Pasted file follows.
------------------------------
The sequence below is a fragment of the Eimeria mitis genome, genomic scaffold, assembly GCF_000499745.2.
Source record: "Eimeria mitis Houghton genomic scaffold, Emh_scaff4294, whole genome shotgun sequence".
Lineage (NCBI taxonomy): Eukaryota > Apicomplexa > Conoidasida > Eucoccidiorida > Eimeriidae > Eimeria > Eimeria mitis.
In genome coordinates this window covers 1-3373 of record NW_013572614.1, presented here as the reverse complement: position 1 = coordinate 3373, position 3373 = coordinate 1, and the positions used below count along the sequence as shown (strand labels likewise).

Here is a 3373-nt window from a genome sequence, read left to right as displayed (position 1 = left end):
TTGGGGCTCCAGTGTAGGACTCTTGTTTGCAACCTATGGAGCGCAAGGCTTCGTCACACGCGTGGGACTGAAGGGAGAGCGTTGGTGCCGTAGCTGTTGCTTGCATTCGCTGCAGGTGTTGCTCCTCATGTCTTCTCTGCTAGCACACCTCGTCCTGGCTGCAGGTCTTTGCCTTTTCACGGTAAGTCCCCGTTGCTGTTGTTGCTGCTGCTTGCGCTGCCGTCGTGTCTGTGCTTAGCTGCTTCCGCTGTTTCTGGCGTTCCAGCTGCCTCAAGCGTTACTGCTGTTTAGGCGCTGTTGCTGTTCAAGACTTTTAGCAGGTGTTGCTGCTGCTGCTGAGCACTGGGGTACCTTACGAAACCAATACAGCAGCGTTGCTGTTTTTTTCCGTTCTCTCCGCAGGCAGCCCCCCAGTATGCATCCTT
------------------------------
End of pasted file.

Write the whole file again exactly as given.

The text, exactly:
The sequence below is a fragment of the Eimeria mitis genome, genomic scaffold, assembly GCF_000499745.2.
Source record: "Eimeria mitis Houghton genomic scaffold, Emh_scaff4294, whole genome shotgun sequence".
Lineage (NCBI taxonomy): Eukaryota > Apicomplexa > Conoidasida > Eucoccidiorida > Eimeriidae > Eimeria > Eimeria mitis.
In genome coordinates this window covers 1-3373 of record NW_013572614.1, presented here as the reverse complement: position 1 = coordinate 3373, position 3373 = coordinate 1, and the positions used below count along the sequence as shown (strand labels likewise).

Here is a 3373-nt window from a genome sequence, read left to right as displayed (position 1 = left end):
TTGGGGCTCCAGTGTAGGACTCTTGTTTGCAACCTATGGAGCGCAAGGCTTCGTCACACGCGTGGGACTGAAGGGAGAGCGTTGGTGCCGTAGCTGTTGCTTGCATTCGCTGCAGGTGTTGCTCCTCATGTCTTCTCTGCTAGCACACCTCGTCCTGGCTGCAGGTCTTTGCCTTTTCACGGTAAGTCCCCGTTGCTGTTGTTGCTGCTGCTTGCGCTGCCGTCGTGTCTGTGCTTAGCTGCTTCCGCTGTTTCTGGCGTTCCAGCTGCCTCAAGCGTTACTGCTGTTTAGGCGCTGTTGCTGTTCAAGACTTTTAGCAGGTGTTGCTGCTGCTGCTGAGCACTGGGGTACCTTACGAAACCAATACAGCAGCGTTGCTGTTTTTTTCCGTTCTCTCCGCAGGCAGCCCCCCAGTATGCATCCTT